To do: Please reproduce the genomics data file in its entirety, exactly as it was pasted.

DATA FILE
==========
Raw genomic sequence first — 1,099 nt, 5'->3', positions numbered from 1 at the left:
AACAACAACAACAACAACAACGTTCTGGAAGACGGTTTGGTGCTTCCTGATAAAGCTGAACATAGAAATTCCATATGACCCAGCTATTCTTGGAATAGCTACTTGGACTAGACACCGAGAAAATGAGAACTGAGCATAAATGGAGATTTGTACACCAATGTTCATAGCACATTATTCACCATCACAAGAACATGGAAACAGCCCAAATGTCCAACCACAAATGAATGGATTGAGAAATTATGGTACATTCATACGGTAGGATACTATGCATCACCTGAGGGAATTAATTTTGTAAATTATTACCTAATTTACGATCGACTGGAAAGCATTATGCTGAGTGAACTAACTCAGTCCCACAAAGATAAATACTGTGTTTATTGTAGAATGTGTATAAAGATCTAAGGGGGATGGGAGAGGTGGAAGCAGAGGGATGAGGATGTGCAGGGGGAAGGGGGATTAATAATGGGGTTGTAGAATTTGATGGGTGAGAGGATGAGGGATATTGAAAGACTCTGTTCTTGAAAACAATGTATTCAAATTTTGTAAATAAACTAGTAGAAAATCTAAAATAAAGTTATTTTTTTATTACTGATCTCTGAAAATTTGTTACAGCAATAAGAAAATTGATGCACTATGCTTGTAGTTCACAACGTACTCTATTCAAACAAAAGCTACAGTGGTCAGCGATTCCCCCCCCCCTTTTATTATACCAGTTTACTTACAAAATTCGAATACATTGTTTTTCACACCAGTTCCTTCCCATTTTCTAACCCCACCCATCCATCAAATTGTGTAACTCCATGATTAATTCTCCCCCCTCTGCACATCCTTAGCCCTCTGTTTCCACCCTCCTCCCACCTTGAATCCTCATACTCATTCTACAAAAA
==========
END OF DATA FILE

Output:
Raw genomic sequence first — 1,099 nt, 5'->3', positions numbered from 1 at the left:
AACAACAACAACAACAACAACGTTCTGGAAGACGGTTTGGTGCTTCCTGATAAAGCTGAACATAGAAATTCCATATGACCCAGCTATTCTTGGAATAGCTACTTGGACTAGACACCGAGAAAATGAGAACTGAGCATAAATGGAGATTTGTACACCAATGTTCATAGCACATTATTCACCATCACAAGAACATGGAAACAGCCCAAATGTCCAACCACAAATGAATGGATTGAGAAATTATGGTACATTCATACGGTAGGATACTATGCATCACCTGAGGGAATTAATTTTGTAAATTATTACCTAATTTACGATCGACTGGAAAGCATTATGCTGAGTGAACTAACTCAGTCCCACAAAGATAAATACTGTGTTTATTGTAGAATGTGTATAAAGATCTAAGGGGGATGGGAGAGGTGGAAGCAGAGGGATGAGGATGTGCAGGGGGAAGGGGGATTAATAATGGGGTTGTAGAATTTGATGGGTGAGAGGATGAGGGATATTGAAAGACTCTGTTCTTGAAAACAATGTATTCAAATTTTGTAAATAAACTAGTAGAAAATCTAAAATAAAGTTATTTTTTTATTACTGATCTCTGAAAATTTGTTACAGCAATAAGAAAATTGATGCACTATGCTTGTAGTTCACAACGTACTCTATTCAAACAAAAGCTACAGTGGTCAGCGATTCCCCCCCCCCTTTTATTATACCAGTTTACTTACAAAATTCGAATACATTGTTTTTCACACCAGTTCCTTCCCATTTTCTAACCCCACCCATCCATCAAATTGTGTAACTCCATGATTAATTCTCCCCCCTCTGCACATCCTTAGCCCTCTGTTTCCACCCTCCTCCCACCTTGAATCCTCATACTCATTCTACAAAAA